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Family Law

The leading authority on all aspects of family law

31 MAR 2009

IMMIGRATION: CS (Brazil) v Secretary of State for the Home Department [2009] EWCA Civ 480

(Court of Appeal; Laws, Hooper and Toulson LJJ; 31 March 2009)

A homosexual Brazilian man, in the UK with leave to remain as a student, entered into a committed relationship with an Italian man. The two eventually lived together, and their relationship was registered in the London Partner's Register. On the basis of this relationship the adjudicator considered it appropriate to grant the Brazilian leave to remain in the UK for a further 3 years, and such leave was granted. Unfortunately, at the end of the 3-year period the couple separated. Only after the separation did the Brazilian make a further application for leave to remain; this was refused. On appeal the Brazilian man argued that under EU legislation he had acquired a 'right to permanent residence' arising from his relationship with a European Area national, as a 'family member' of a citizen of the European Union.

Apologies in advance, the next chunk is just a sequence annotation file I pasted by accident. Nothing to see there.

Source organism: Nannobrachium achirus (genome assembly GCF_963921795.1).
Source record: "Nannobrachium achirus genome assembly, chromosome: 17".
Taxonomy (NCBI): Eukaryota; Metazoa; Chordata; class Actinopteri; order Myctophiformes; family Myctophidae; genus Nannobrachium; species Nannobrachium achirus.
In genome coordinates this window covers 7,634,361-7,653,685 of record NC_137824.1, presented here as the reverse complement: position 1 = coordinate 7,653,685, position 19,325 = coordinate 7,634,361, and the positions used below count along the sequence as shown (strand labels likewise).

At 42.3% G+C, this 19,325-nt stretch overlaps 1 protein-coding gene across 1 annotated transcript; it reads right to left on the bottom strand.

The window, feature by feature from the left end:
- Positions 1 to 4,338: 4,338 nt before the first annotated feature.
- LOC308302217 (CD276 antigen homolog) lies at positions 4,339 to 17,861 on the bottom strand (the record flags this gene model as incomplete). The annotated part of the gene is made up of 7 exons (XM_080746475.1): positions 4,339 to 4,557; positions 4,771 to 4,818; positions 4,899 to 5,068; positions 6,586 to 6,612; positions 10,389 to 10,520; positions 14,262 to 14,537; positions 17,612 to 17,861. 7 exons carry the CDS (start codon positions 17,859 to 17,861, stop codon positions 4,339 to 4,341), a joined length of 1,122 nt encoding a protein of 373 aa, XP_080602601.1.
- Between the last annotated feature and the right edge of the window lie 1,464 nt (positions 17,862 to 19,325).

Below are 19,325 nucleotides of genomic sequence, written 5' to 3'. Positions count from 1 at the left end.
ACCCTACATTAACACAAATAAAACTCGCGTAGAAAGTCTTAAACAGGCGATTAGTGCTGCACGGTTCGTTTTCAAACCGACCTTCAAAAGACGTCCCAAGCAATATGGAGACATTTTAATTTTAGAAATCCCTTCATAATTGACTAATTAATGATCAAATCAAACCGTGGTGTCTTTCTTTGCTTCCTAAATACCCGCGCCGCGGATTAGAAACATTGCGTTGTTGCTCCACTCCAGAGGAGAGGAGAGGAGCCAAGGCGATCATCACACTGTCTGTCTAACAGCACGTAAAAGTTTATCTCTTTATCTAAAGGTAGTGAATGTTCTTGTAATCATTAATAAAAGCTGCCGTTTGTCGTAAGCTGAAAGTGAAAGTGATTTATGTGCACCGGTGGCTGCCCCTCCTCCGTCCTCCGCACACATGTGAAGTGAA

During the currency of his durable relationship with a citizen of the European Union, the Brazilian clearly could have applied to the Secretary of State for a residence card or generally for rights of residence under EU law, and had such an application been made during the currency of the relationship, the Secretary of State would have been required to undertake a substantial examination of the applicant's personal circumstances and to decide in terms of Immigration (European Economic Area) Regulations 2006, reg 17(4)(b) whether 'in all the circumstances it appears appropriate to the Secretary of State to issue the residence card'. However, the Brazilian had not made such an application while the relationship existed. By the time he did make his application he had no rights under EU law, or under the 2006 Regulations, because by then he was no longer an extended family member. The Brazilian's potential or putative rights, which could have been made good during the durable relationship, did not give rise as a matter of law to a duty on the Secretary of State, to take the historic fact of those putative rights into account after the relationship was over.

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